The race site was very close to the Long Grove Turkey Trot course, and I anticipated it being pretty similar, ie residential and flat.
Annnnd I was wrong. But we'll get there.
As with every All Community Events race, this one was well organized, easy to get to, and offered packet pickup both preceding the race and day of. It's always a good time with an ACE event, which is probably why I keep signing up for them! ;)
This race takes place right near the Deer Park Town Center, which is an outdoor mall. This means there's ample parking available, and it's all very close to the start. Packet pickup for the race was across the street at a Dick's Sporting Goods, and I stopped there the night before the race (with both kids in tow!) to grab my bib and swag. This year's swag was a light, long sleeve tech quarter zip. I see myself donning it a lot when the weather warms up a bit around here!
(Also of note: My toddler wanting to wander around Dicks in awe of all the basketballs and basketball hoops, and his unwavering insistence that the $200 baseball glove he found to carry around was his.)
This is where things get...interesting?
Pre Race Happenings
After the Turkey Trot I started thinking that I might be able to PR my 5k earlier than 2020. It was something on my list of goals (for 2020), but I realized it might be achievable sooner than that. But I've spent 3 years not setting goals - eschewing them entirely, as it happens - and I think part of me has forgotten how to set and achieve a goal.
So I'd spent two weeks toying with the idea of really pushing myself during the race and not only PRing, but trying to run the race in under 30 minutes.
I've never run a 5k in under 30 minutes.
For those keeping score, that's a 9:40/mile pace. My previous PR had been set in June 2016 at the Volition America 5k, and although I'd forgotten how to set a goal, I have not forgotten how badly that race hurt (haha). Which is why it really meant something when I vocalized my decision to PR.
If you follow me on Instagram, or are a friend on Facebook, you have likely seen my post about PRing this race. I'm going to post part of that here.
Yesterday I ran @allcommunityevents #hotcocoaclassic 5k in Deer Park. I've talked a lot lately about wanting to PR (personal record) my 5k and come in under 30 minutes, and for the last week I've been asking myself if maybe this should be the race to do it. But PR'ing a 5k hurts, and I still wasn't sure if I wanted to put in that kind of effort.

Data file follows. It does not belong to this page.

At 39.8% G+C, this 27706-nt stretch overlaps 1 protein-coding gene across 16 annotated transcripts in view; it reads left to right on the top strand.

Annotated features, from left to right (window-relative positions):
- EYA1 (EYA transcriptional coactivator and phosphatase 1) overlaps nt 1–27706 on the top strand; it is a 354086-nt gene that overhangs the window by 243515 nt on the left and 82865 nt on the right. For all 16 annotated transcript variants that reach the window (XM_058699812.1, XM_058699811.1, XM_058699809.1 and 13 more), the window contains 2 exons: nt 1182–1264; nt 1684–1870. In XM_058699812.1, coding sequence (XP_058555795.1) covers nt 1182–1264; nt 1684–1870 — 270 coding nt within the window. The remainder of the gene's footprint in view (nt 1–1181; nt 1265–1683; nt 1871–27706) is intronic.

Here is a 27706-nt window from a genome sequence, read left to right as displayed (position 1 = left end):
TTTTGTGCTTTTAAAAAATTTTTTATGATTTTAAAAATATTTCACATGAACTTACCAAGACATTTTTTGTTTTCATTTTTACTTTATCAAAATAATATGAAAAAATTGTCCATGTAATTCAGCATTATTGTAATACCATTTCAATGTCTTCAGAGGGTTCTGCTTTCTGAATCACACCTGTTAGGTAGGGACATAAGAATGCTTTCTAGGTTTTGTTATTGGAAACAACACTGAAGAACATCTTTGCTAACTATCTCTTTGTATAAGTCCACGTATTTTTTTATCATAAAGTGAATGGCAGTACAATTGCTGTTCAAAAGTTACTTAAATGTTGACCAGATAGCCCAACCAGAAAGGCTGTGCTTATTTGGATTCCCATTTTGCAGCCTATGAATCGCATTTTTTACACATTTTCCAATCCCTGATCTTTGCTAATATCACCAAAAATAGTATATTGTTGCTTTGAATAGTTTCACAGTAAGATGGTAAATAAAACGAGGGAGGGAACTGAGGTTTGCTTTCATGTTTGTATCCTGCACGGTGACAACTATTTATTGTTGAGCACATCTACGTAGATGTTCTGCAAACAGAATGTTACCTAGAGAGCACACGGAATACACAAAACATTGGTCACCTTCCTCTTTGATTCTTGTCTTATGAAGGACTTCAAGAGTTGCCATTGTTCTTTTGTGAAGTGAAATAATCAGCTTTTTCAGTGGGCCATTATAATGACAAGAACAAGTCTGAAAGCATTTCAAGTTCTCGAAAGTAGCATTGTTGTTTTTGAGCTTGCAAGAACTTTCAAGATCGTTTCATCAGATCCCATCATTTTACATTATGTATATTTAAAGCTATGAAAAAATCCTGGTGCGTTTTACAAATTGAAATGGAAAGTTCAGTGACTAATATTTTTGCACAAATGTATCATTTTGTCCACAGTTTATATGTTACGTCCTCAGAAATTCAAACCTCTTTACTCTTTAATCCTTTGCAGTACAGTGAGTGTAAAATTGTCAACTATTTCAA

Then as I was leaving packet pick up I got a call from (my) Papa Bender, telling me his doctors had removed an 8lb (most likely malignant) tumor from his kidney. Papa Bender has loved me like a daughter for the last 10 years, and after losing my dad to cancer when I was 14, I'm sure you can imagine the fear that goes along with him facing all of this.
So when I hung up the phone I quietly said to myself, "I'm PRing under 30 for Pops. No 5k hurts as bad as cancer.Race Day
I got to the race site early. I had to drop the kids off at Anthony's sister's because after the race I was going to my mom's to bake all day. This was supposed to be Ant Man's first 100 yard dash, but with Anthony in California that weekend plans had to change. It was a little bittersweet, but I replaced my desire to see my 2 year old sprint 100 yards (and subsequently push him in a stroller for 3 miles) with the overwhelming feeling that I had to PR.
I wanted to actually warm up as well, and did something I don't do before races: I ran! I took a slow half mile loop around the parking lot of the mall in my new trail shoes, stopped at my car to switch to my road shoes, and then looped around that same half mile again. This got me to about 10 minutes before the start. I downed the rest of my Nuun, put on some chapstick, left everything in my car, and headed to the start.
As soon as they announced for people to line up at the corral I headed over. I didn't care if I was seeding too far forward - because I was attempting to PR so drastically I didn't want to have to worry about passing people. They could pass me. I wanted to save my steps. I estimate I seeded myself with the 8:00-min milers.